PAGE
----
Did you think of the Beatles when you read the headline? I did. The pandemic has been a great litmus test for friendship. Hopefully, you’ve found yourself surprised and moved more often than disappointed.
Oscar Rodriguez’s owns Cantarito Molito’s Grill in Long Beach, California. Unfortunately, his story will sound very familiar. The pandemic decimates his business. His network alone cannot provide relief. He’s lost. On the verge of shuttering his restaurant, he reaches out to the community.
Over 110,000 eating and drinking establishments in the United States closed for business—temporarily or permanently— according to the National Restaurant Association. This is almost one out of every six!
However, Oscar story took a different path. He raised over $23,000 on GoFundMe. This is fascinating to me. I want to know how, or more importantly, why. What moved 567 people – patrons and strangers – to help him?
Does he have the best Mexican food in the area? He has 4 stars on Yelp, so it is good, but not the best. Is it because he has a huge following? His Facebook page only has 490 Likes. Is it because his story of being a child immigrant from Guatemala living the American dream pre-pandemic struck a chord? The answer can be yes to all of these questions, and without conducting a survey, it is impossible to know what motivated these people to help him, or the millions of other consumers around the country that helped other businesses in 2020.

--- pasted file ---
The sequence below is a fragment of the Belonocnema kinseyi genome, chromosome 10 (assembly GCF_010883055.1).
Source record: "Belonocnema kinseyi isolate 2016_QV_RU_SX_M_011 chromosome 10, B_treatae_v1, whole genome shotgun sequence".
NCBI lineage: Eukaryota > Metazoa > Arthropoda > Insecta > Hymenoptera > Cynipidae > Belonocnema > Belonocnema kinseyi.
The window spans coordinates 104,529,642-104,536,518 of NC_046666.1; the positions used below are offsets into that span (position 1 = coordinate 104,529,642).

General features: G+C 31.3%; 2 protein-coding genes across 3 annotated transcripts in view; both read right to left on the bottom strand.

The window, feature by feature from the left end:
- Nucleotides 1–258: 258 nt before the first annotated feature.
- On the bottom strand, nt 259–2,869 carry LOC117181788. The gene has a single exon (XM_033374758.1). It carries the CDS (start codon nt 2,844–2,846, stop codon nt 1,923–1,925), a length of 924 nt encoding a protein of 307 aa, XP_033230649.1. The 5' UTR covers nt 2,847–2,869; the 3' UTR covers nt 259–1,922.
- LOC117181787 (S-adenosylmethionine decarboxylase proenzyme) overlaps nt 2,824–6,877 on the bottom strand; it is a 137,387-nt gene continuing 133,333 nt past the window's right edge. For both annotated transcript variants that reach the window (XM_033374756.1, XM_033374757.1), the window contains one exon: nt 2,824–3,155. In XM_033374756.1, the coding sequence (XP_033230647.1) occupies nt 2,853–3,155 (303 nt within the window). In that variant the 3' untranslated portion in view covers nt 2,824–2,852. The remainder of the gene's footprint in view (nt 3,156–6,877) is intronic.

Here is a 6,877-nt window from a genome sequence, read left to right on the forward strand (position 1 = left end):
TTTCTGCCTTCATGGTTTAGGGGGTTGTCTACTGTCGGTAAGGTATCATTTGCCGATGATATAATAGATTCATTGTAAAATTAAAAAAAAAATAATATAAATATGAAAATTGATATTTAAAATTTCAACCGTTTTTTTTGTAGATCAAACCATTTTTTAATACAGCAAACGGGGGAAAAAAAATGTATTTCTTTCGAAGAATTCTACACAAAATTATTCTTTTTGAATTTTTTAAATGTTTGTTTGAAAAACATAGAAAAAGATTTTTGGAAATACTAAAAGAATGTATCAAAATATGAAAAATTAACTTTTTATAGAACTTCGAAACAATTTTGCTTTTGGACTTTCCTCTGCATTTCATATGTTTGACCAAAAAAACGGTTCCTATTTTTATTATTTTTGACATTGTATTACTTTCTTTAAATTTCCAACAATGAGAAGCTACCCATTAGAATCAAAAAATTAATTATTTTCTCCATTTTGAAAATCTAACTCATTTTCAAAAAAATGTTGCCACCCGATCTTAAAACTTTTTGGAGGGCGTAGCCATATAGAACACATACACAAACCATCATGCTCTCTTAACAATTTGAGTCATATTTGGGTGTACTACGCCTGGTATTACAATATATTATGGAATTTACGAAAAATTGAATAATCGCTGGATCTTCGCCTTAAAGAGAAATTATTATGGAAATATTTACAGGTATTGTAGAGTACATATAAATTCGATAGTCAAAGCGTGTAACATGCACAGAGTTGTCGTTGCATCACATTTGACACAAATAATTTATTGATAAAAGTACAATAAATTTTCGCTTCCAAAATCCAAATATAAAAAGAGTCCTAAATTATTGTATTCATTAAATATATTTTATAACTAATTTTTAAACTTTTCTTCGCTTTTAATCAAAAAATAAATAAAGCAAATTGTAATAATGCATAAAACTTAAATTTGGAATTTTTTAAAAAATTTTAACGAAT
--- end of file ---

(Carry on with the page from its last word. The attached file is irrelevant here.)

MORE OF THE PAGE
However, one thing seems pretty clear. None of these campaigns lead with price or product – the messaging we typically receive from businesses. They don’t try to impress us with cool animation or entertain us with funny bits. It’s authentic. They speak of dreams, visions, hard work, helping others and faith. They appeal to our senses and values. Oscar’s plea can be found here.
So, why don’t companies embrace this approach all of the time? A 2019 study by Porter Novelli/Cone showed that 79% of consumers like to support companies that have similar values because it is a way for them to show the world they care. Oscar’s campaign is the anecdotal evidence of this study.
We don’t need a pandemic or tragedy for companies to reveal their values and purpose. We just need for them to share. The data, and stories like this one, show that we’ll respond. Consumers will speak with their wallets and employees will work with conviction. And, when the going gets tough, we’ll be there to provide a little help, as friends.